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Online reviews are the modern version of word of mouth. So, I thought I'd take a moment to explain online reviews management.

The TL;DR version is simple. You always respond to reviews when someone goes through the trouble of dropping one.

Most people think of reviews as either being good or bad. I suppose that's a way of looking at it.
I prefer to different paradigm. Reviews aren't good or bad. They either exist or they don't.

If they exist, you've got something to work with. Parlay them correctly and they're a good thing. You can make something of them. On the other had if your peeps don't drop reviews, you have nothing to work with. Nothing you can use to get more peeps.

On the Chris Carter scale, with online reviews management there are two flavors of reviews. The ones you should respond to, and the ones you had better respond to.

Online Reviews Management: “Reviews You Should Respond To”

Positive reviews, fall into the category of Reviews you should respond to. We're talking 5 Star rating with no words, to a 4 star rating with a glowing 500 word write-up.

When you respond to these reviews, you're playing to three different audiences.

First, of course, is the person who left the review. You gotta reward the effort.

Leaving a review isn't difficult, but it isn't exactly easy either. If it was easy, your customer to review ratio would be close to 1 to 1. I'm sure it's not.

Even if with a system like Frictionless Reviews, you know that when a client leaves a review, it's an event.
That being the case, your reply to their review is nothing less than a big fat thank you in their direction.

You know it's important for your business, they know it's important to you and they went out of their way to hook you up. A thank you is definitely in order. They will appreciate it and get a huge warm and fuzzy from your response.
On the flip side, what if one of your customers did you a solid, left you a really cool review, was waiting for your response to their review and you stiffed them.

That's a load of bad karma floating around waiting to land on you.

If you don't believe in karma, let me first say, you're wrong. It exists and it's pretty accurate. But even if you're a non believer, we're talking online reviews management.

You need to respond to reviews because there are two other sets of eye balls that you need to consider.

  1. Current set customers who are deciding if leaving you a review is worth it.
  2. Future customers who are trolling your reviews to trying to decide if you're worth it.


You want all concerned parties to know that you value your customers and what they think.

Online Reviews Management: “Reviews You Better Respond To”

If you remember from earlier, I said that there's really no such thing as a good review or a bad review. That's because even bad reviews can work for you if you're on your game.

Ya see, people are skeptics. If all they see in your review profile are 5 Star reviews, they may have to dispel a little disbelief. After all, nobody's perfect.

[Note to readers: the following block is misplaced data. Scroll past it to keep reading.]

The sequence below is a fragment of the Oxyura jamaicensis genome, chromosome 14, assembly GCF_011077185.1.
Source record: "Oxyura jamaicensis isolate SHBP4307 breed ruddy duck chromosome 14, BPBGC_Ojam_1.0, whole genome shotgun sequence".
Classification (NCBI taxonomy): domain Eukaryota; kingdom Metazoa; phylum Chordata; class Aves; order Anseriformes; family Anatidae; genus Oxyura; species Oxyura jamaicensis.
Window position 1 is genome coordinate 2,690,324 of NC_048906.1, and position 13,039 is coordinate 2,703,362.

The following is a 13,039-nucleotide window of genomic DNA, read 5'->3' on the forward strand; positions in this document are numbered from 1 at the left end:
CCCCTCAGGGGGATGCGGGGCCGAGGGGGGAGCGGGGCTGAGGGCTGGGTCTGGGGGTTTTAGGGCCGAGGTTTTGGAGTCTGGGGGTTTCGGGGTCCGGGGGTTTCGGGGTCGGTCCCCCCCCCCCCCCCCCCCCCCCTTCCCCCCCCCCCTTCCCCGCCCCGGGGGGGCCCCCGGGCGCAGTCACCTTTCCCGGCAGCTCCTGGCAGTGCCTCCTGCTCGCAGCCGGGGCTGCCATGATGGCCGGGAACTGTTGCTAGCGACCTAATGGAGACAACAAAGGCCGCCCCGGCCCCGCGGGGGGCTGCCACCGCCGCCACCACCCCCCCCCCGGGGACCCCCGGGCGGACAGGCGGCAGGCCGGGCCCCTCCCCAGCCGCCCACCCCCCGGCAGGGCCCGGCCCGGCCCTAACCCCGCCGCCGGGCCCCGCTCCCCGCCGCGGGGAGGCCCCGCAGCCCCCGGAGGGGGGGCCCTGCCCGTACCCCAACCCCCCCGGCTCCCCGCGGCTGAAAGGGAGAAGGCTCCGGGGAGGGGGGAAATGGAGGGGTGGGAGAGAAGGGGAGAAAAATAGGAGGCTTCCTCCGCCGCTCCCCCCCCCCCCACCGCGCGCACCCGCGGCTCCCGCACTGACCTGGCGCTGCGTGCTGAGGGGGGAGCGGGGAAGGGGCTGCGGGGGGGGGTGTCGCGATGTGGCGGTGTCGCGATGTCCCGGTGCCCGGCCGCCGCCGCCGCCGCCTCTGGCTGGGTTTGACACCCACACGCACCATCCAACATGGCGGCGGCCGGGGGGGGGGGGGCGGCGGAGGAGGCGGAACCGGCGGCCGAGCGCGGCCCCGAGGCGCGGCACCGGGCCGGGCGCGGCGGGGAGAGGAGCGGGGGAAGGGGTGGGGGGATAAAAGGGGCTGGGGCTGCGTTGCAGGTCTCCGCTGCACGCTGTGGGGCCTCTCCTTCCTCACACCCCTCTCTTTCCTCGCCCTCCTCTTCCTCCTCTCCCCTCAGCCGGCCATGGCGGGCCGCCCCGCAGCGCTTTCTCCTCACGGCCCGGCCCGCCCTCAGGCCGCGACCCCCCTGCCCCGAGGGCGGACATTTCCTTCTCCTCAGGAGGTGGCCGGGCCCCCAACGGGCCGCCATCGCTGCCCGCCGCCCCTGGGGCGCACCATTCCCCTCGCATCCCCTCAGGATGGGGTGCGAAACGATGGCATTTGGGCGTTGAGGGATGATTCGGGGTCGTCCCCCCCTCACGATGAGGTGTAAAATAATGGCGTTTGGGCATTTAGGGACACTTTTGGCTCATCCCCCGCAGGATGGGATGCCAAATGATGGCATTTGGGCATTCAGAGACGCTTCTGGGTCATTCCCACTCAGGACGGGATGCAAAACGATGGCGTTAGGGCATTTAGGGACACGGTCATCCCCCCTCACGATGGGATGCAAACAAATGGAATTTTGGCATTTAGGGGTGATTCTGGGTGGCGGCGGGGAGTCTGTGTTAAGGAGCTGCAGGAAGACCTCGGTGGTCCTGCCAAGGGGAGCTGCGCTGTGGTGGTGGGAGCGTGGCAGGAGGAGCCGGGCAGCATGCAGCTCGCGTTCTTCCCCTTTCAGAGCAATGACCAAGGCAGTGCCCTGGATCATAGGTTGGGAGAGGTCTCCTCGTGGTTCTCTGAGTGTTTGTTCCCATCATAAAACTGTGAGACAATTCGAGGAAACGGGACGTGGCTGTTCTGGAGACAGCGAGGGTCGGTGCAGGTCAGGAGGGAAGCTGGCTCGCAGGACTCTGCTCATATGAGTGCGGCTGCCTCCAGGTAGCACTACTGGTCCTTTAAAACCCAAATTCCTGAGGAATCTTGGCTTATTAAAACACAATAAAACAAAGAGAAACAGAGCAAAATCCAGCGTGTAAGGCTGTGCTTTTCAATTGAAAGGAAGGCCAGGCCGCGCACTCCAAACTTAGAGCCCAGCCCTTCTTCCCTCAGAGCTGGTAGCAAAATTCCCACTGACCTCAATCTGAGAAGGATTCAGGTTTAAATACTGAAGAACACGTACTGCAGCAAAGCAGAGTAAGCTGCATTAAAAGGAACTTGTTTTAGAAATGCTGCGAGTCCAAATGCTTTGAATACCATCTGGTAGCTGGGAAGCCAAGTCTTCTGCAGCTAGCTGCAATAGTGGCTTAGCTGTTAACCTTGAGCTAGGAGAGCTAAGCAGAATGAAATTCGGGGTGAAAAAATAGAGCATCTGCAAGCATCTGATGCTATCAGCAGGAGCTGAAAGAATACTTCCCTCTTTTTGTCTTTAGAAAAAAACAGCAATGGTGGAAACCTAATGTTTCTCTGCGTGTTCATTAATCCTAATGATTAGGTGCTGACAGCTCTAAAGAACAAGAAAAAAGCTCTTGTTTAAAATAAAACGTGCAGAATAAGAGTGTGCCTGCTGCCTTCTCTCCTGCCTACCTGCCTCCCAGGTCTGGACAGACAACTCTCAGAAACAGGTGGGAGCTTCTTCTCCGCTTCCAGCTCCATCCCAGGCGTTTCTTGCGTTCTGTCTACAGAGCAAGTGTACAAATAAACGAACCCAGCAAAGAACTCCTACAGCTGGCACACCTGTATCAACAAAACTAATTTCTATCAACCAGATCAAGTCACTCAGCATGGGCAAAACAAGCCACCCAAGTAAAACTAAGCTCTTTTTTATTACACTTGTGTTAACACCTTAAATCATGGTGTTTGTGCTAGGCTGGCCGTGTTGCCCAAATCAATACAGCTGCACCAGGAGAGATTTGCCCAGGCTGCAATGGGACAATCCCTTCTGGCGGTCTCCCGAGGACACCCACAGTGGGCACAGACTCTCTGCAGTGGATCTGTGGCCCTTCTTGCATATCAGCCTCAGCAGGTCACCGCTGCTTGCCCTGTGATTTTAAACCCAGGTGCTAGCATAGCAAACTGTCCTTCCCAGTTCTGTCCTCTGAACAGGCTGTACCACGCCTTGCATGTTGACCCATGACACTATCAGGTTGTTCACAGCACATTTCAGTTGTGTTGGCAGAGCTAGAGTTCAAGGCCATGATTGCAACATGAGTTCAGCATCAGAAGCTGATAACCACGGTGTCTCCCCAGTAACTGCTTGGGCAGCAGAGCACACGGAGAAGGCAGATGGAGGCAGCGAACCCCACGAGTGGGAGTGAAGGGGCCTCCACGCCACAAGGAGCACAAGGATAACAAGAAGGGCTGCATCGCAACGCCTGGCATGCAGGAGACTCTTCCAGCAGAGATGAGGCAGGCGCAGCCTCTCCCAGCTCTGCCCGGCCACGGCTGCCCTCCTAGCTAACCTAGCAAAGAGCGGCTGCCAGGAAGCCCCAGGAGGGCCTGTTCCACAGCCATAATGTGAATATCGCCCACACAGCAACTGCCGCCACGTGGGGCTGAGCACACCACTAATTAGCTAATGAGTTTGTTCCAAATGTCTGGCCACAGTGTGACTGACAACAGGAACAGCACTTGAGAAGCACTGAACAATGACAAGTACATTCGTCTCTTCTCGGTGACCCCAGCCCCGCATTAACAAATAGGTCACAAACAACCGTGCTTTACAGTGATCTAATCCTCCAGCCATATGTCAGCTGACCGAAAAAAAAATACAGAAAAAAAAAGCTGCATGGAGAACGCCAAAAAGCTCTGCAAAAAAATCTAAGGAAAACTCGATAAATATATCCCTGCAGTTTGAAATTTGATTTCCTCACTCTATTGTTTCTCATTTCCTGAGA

It helps the believability if your 5 star reviews have 5 star write ups to go along with them.

Of course, if the only thing we were worried about was the number of stars, then a couple of 3's and 4s wouldn't be so bad.

The problem comes when you get a 1 and 2 star rating that has a 1 and 2 star write up to go along with it.

There are a handful of reasons you may find yourself dealing with these little bits of foo-foo:

  1. Sometimes you run into a customer with an axe to grind.
  2. Sometimes you legitimately stink up the joint.
  3. Sometimes the person leaving the review dropped it on the wrong profile.
  4. A competitor or disgruntled employee is trying to hurt your business.

These reviews fall into the “better respond to” category. Someone is trying to affect the narrative about your business in a negative way.

Another way of thinking of online reviews management is online reputation management.

Your business' reputation is a real thing. It has real value and that value is pretty fragile. It can't absorb too many hits and still do you any good.

The mantra I recommend you use is very simple. It's your reputation. You get the last word. The last word is the one that leaves the final impression. The last word wins.

If you legitimately stunk up the joint and earned a 2-star rating, own it. Then list what you're doing to make it right.

In every other case, the best defense is to take a deep breath, count to ten and then fill in the details that usually get left out with these types of reviews.

A complete description of events with all the details usually changes how you look in these types of scenarios.

What's important to remember in all cases is what you're actually doing. You're controlling the narrative about your business.

That's why it's never a good idea to respond when you're angry. It's not a good look and nothing you type is going to reflect well for your real audience.

When you respond to a negative review, your response isn't for the person who wrote the review. Their opinion is more than likely chiseled in stone and not likely to change anytime soon.

Your response is 100% for all of the people who will come across that review in the future while deciding whether your company is the right fit for them.

Letting a little foo-foo sit in your review profile with no comments on your part means that whatever was written must be true. At least that's the assumption your future prospects get to have.

Online Reviews Management: Bringing It Home

You will get good reviews and you will get not so good reviews. In the world we live in, online reviews management matters. They play a large part in how many of your future customers make buying decisions.

How you routinely respond to reviews will affect your bottom line for years to come.